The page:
Date of Award

1988

Document Type

Dissertation

Degree Name

Doctor of Philosophy (PhD)

Department

Forestry, Wildlife, and Fisheries

First Advisor

Robert B. Hamilton

Abstract

Wood-warblers (Aves:Emberizidae:Parulinae) are a conspicuous and perhaps declining component of the avifauna of North America and the Neotropics. The West Indies are home to 16 permanent resident species and have been included in the ranges of 40 migrant species. On the basis of specimens in the world's museums and published literature, I report the known status, seasonality, and natural history of warblers in the Virgin Islands (1 permanent resident; 29 migrants), the Western Caribbean (2;28), the Lesser Antilles (5;26), the Bahamas (5;38), Bermuda (0;38), Puerto Rico (3;30), Jamaica (2;32), Hispaniola (4;31), and Cuba (4;35). I grouped the migrants into nine categories: (1) two species are strictly accidental, (2) five are accidental but not entirely unusual, (3) seven winter and generally migrate on the mainland but appear infrequently in the West Indies, (4) two winter in South America but migrate exclusively through the West Indies, (5) seven are typically mainland birds that are regular in small numbers in the West Indies, (6) two are uncommon species for which the West Indies constitute important winter range, (7) two are rare species that winter exclusively in the region, (8) seven winter commonly both in the West Indies and the Neotropical mainland, and 9) six are common and largely or exclusively West Indian in winter. Within groups, there is variation in distribution, seasonality, and habitats and resources utilized. Because each species is unique, management recommendations cannot be applied to the group as a whole. Most migrant species use generalized and often disturbed habitats and are not necessarily suffering from widespread human-induced habitat degradation. Resident warblers, including nine species, subspecies, or populations that are potentially threatened, tend to require undisturbed habitat. Management should concern maintenance or enhancement of habitat for these populations.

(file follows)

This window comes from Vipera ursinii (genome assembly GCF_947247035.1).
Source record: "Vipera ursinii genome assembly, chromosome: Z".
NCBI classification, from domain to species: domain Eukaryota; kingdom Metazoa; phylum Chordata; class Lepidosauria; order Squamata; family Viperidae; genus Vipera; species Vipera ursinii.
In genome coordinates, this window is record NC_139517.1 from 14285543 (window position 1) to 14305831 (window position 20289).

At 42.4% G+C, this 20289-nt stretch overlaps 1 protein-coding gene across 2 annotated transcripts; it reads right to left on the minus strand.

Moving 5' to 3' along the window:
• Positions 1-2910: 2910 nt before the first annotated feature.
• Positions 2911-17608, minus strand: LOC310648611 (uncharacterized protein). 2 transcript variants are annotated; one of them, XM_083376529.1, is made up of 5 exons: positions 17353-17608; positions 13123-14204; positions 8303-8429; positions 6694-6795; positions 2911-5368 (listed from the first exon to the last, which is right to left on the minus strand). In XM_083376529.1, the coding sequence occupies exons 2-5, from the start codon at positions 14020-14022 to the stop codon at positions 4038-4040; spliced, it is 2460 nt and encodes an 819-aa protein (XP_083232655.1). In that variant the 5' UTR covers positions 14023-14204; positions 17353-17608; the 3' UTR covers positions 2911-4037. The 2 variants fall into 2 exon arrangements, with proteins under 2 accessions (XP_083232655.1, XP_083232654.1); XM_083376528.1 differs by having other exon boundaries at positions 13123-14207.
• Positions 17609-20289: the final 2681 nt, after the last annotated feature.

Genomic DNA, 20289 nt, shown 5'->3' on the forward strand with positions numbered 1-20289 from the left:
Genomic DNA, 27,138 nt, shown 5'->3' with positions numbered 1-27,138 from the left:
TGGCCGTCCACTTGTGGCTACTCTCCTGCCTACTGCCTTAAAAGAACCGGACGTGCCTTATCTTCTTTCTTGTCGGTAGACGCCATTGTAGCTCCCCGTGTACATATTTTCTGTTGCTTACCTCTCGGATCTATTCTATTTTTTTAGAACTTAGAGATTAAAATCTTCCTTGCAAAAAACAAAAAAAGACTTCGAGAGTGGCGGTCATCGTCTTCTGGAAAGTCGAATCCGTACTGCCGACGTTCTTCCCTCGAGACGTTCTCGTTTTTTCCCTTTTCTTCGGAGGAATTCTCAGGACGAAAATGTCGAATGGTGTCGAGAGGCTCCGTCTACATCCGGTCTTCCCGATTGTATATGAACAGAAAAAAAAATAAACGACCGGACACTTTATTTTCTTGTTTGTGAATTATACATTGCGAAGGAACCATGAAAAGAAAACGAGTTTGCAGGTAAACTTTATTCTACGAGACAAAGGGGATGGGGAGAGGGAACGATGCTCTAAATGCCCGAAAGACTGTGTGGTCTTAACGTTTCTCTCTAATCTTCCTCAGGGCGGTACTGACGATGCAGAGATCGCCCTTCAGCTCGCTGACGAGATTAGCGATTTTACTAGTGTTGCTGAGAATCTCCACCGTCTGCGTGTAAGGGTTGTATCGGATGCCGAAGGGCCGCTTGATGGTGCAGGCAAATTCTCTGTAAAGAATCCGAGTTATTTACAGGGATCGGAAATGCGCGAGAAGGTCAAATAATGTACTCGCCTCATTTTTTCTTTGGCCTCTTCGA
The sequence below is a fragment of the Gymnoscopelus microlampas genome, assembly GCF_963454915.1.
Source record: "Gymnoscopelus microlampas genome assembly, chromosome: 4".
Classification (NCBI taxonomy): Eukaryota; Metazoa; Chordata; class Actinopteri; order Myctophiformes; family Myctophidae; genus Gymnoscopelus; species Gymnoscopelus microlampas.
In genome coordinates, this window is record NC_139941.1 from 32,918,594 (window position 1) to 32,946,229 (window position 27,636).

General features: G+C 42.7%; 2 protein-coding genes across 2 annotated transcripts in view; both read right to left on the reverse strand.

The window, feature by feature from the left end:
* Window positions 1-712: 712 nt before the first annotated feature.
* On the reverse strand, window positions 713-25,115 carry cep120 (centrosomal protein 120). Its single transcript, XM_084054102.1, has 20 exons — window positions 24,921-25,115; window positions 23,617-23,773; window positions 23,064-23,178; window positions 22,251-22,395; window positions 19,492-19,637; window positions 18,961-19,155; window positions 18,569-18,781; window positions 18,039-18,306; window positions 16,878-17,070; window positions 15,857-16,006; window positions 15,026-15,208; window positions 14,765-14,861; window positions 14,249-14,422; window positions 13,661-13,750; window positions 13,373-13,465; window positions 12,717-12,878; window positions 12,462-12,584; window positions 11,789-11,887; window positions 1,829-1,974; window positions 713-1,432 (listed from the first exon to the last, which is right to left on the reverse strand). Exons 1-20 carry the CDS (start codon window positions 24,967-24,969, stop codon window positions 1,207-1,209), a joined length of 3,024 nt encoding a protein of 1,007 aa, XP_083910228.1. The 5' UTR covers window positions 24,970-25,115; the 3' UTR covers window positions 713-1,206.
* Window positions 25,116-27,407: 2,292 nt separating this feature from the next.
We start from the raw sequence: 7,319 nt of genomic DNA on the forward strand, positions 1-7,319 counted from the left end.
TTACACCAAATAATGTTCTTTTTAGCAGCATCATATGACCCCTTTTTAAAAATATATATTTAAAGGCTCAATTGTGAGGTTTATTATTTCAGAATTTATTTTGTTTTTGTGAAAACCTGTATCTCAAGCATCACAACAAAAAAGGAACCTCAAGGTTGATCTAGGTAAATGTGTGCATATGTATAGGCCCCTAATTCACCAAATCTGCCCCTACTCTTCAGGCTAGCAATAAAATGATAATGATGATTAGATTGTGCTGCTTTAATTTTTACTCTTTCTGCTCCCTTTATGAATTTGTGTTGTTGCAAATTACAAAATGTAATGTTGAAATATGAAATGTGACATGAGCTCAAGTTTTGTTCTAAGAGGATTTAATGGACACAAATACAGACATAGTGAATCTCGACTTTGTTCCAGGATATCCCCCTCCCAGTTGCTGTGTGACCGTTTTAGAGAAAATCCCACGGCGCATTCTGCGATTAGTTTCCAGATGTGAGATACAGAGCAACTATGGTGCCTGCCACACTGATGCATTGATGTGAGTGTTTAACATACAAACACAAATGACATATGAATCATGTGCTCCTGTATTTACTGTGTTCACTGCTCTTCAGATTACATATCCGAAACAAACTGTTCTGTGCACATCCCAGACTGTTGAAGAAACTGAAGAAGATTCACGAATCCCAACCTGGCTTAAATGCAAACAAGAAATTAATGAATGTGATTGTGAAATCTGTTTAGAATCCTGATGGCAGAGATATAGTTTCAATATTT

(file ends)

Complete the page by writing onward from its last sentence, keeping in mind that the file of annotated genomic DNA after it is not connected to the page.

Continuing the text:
Pages

695

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